Judging by the coverage on CNN the past couple of mornings, I am chagrined to say that the healthcare debate has veered down an unproductive back alley. The discussion appears to focus on the organizational form that health insurers should take: private, government, and/or co-op. We've been down these paths before people! Bone up by reading Melissa Thomasson's excellent (and free) intro. to the history of U.S. health insurance here. Then move on to John Murray's recent book.
My own work on the subject is still forthcoming, in a book on the history of insurance and in Fubarnomics (Prometheus, 2010).
I'm not saying the organizational form is inconsequential. If conditions are right, a government-owned insurer might prove as efficient as a privately-owned one. (See my January 2009 post, "Adam Smith, Profitability, and Efficiency".) More likely, however, it will bloat into a giant, inefficient bureaucracy that will serve mostly to redistribute healthcare consumption in devious, opaque ways. Co-ops (non-profits) are unlikely to innovate much. Mutuals might but then again they might not if the incentive structure between them and their sales forces is not just right. (See Mutually Beneficial for details.) Enough has already been said about the advantages and disadvantages of the for-profit joint-stock companies.
The problem with the debate is that none of those organization forms will make much of a difference regarding healthcare price and hence availability. The root problem is that we pay healthcare professionals (HCPs) for seeing rather than for curing patients. It seems like a simple thing but it's not, it's crucial, especially in the realm of healthcare.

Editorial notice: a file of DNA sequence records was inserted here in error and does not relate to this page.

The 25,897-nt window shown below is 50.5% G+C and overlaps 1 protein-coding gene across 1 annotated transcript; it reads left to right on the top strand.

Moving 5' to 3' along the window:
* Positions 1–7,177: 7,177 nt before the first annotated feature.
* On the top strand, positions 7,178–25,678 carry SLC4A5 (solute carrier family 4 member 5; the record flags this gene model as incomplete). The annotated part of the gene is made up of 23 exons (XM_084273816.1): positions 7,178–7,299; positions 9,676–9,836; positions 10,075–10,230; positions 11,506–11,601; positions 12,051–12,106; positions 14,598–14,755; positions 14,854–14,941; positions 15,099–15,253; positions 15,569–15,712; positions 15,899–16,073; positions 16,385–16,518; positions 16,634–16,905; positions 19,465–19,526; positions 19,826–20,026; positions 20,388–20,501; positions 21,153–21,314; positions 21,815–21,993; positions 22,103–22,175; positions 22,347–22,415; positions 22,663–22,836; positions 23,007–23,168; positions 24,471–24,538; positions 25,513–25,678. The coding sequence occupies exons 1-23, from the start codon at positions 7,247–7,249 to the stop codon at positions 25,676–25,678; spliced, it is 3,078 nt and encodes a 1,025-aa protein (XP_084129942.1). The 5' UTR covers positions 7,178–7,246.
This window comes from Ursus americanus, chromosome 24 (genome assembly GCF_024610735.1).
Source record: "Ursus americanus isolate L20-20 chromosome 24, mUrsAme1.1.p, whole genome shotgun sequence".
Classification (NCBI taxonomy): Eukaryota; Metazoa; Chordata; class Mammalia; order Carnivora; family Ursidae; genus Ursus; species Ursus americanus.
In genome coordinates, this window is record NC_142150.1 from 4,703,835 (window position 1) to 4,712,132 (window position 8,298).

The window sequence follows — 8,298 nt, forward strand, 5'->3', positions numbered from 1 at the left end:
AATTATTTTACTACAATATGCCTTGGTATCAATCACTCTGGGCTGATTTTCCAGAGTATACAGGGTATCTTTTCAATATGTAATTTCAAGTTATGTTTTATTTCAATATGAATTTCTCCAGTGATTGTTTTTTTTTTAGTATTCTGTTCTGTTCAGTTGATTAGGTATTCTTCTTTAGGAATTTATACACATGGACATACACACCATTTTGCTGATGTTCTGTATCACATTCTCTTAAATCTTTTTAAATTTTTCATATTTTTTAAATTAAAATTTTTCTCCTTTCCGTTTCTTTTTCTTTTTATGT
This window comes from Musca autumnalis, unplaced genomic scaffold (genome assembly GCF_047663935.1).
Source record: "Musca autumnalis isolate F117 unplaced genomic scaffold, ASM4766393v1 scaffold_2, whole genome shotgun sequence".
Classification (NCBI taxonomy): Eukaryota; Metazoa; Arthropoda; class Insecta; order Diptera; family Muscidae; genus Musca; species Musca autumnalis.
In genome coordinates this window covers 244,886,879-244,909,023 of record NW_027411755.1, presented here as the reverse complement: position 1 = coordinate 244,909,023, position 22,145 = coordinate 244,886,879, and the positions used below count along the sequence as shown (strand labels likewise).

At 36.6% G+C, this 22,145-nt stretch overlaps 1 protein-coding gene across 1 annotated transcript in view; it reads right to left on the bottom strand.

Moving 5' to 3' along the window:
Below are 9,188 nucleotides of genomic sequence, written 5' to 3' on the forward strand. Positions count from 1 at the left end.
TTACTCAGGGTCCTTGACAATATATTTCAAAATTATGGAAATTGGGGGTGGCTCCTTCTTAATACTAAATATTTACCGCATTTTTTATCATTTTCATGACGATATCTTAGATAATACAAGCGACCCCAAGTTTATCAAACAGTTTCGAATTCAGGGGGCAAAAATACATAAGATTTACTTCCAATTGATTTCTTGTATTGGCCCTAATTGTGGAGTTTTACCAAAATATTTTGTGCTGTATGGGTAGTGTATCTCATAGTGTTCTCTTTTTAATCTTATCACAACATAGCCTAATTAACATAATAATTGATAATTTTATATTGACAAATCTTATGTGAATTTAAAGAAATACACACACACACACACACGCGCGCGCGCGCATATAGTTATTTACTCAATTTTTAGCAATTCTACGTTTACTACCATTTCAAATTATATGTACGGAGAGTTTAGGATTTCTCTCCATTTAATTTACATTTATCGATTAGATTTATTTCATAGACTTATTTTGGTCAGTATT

Suppose the automobile repair market were as dysfunctional as the market for healthcare. Would you keep bringing your car to garages, spend hundreds or thousands of dollars, only to get back a car that still did not run right? Not if you were paying for it out of pocket, that's for sure. You'd use every legal lever you could to get the repair dudes to abide by the original estimate ... and in fact many states have laws requiring auto repair companies to honor their estimates within certain parameters, lemon laws, etc. If legal recourse were unavailable, you would at some point sell the car and take public transportation or learn to repair it yourself. (And no I don't think we should fiddle with repair costs to cut down on carbon emissions. Two wrongs don't make a right, says Wright.) Of course there is no substitute for your health so we pay and pay and pay and the law, if anything, protects HCPs' right to bill for merely treating you.
Throw employer-provided insurance into this mix and matters get even worse due to the lack of portability, which is the biggest cause of under- and uninsured persons in the U.S.A., and the dearth of price competition. Insured people don't much care how much their doctors, hospitals, etc. charge or even the fact that they pay for treatment rather than for success. So costs spiral ever upward, usually much faster than inflation.
What should the government be doing, then? Very simply:
1) phase out employer-provided health insurance;
2) reform regulation to encourage the development of "all of life" individual health insurance policies, perhaps linked to life insurance policies;
3) force HCPs to base their fees on results (output), not treatment time (input).
And please, no b.s. comments saying "well then nobody would want to treat the chronically/terminally ill." It just ain't so. HCPs will create balanced portfolios of high volume/low margin easy to cure patients all the way up the risk-return line to 1% chance of curing but a big payday at the end if successful. True, nobody will take patients with absolutely no hope of recovery but then again they shouldn't be treated anyway.
Yes, many details still have to be sorted out like who will judge whether a doctor has cured or helped a patient and close attention will have to be paid to the incentive structures created in the process but THAT is precisely the debate we should be having right now, not the best organizational form for insurers to take.